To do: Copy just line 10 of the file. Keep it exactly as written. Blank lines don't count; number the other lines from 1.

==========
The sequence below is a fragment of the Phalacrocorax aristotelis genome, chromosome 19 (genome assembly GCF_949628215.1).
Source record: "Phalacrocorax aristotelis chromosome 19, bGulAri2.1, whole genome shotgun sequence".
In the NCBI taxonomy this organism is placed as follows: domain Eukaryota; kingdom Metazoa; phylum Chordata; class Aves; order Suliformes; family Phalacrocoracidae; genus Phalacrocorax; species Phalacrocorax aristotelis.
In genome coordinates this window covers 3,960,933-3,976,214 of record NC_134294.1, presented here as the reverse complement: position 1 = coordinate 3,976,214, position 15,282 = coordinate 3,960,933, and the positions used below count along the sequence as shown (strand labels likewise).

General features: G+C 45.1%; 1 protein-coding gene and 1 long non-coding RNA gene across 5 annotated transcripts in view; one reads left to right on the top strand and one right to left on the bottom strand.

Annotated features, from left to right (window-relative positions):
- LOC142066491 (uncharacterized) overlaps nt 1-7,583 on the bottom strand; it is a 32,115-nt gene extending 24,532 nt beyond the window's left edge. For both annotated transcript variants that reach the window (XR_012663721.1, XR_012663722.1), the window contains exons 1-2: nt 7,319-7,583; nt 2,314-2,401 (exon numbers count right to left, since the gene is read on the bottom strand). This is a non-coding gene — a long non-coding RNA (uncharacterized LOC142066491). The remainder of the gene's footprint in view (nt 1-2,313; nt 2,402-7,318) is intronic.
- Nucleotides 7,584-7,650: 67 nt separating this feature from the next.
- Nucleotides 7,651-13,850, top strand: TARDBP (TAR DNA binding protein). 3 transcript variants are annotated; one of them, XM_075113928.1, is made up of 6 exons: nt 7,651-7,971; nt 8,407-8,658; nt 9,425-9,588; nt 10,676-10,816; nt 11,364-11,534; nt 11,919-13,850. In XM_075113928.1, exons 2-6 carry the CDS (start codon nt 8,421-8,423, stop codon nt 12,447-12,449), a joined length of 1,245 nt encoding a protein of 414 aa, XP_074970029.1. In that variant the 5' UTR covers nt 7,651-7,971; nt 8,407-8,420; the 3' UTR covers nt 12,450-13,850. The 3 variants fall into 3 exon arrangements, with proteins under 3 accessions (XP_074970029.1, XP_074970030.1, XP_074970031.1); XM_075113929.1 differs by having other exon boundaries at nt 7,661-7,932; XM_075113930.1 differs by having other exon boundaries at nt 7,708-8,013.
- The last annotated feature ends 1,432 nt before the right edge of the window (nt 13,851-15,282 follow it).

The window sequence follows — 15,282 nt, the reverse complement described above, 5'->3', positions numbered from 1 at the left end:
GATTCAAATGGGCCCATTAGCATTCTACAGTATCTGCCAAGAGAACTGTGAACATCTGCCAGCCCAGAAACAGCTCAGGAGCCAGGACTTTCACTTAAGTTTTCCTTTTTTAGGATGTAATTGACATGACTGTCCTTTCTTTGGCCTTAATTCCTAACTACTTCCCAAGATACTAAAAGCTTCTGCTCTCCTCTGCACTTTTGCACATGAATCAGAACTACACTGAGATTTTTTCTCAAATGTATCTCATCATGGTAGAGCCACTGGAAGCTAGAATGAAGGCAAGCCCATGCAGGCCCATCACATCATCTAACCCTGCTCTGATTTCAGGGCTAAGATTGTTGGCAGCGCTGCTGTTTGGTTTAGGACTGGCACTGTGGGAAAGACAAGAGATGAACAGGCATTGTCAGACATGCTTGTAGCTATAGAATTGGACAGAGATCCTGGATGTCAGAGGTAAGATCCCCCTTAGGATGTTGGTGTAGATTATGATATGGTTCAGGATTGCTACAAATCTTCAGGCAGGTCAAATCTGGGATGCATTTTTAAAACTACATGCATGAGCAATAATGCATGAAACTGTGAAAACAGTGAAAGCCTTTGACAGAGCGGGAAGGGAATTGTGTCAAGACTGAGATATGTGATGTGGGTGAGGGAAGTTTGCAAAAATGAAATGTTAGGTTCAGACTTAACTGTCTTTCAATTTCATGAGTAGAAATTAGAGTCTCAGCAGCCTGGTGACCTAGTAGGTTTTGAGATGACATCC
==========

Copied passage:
- The last annotated feature ends 1,432 nt before the right edge of the window (nt 13,851-15,282 follow it).